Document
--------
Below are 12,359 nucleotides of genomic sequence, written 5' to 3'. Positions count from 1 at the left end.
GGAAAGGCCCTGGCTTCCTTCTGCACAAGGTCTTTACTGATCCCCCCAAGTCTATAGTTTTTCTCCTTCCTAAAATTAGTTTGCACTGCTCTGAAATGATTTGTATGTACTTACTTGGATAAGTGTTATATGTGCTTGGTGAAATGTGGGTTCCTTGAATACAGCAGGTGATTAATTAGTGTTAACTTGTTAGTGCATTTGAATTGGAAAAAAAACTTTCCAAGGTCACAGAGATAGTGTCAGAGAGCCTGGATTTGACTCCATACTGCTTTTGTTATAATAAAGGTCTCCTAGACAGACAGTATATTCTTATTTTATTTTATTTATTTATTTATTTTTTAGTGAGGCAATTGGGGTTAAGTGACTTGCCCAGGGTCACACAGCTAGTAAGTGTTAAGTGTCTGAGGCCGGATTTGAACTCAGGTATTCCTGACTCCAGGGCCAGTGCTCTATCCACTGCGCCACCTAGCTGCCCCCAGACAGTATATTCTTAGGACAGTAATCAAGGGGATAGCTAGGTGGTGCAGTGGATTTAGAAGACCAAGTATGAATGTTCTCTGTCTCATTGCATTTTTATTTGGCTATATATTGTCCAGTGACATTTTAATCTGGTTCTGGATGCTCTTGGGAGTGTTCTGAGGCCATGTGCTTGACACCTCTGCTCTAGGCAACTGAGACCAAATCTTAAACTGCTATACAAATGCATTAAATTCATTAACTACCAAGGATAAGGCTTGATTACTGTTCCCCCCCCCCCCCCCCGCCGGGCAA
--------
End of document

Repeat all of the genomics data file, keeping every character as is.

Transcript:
Below are 12,359 nucleotides of genomic sequence, written 5' to 3'. Positions count from 1 at the left end.
GGAAAGGCCCTGGCTTCCTTCTGCACAAGGTCTTTACTGATCCCCCCAAGTCTATAGTTTTTCTCCTTCCTAAAATTAGTTTGCACTGCTCTGAAATGATTTGTATGTACTTACTTGGATAAGTGTTATATGTGCTTGGTGAAATGTGGGTTCCTTGAATACAGCAGGTGATTAATTAGTGTTAACTTGTTAGTGCATTTGAATTGGAAAAAAAACTTTCCAAGGTCACAGAGATAGTGTCAGAGAGCCTGGATTTGACTCCATACTGCTTTTGTTATAATAAAGGTCTCCTAGACAGACAGTATATTCTTATTTTATTTTATTTATTTATTTATTTTTTAGTGAGGCAATTGGGGTTAAGTGACTTGCCCAGGGTCACACAGCTAGTAAGTGTTAAGTGTCTGAGGCCGGATTTGAACTCAGGTATTCCTGACTCCAGGGCCAGTGCTCTATCCACTGCGCCACCTAGCTGCCCCCAGACAGTATATTCTTAGGACAGTAATCAAGGGGATAGCTAGGTGGTGCAGTGGATTTAGAAGACCAAGTATGAATGTTCTCTGTCTCATTGCATTTTTATTTGGCTATATATTGTCCAGTGACATTTTAATCTGGTTCTGGATGCTCTTGGGAGTGTTCTGAGGCCATGTGCTTGACACCTCTGCTCTAGGCAACTGAGACCAAATCTTAAACTGCTATACAAATGCATTAAATTCATTAACTACCAAGGATAAGGCTTGATTACTGTTCCCCCCCCCCCCCCCCGCCGGGCAA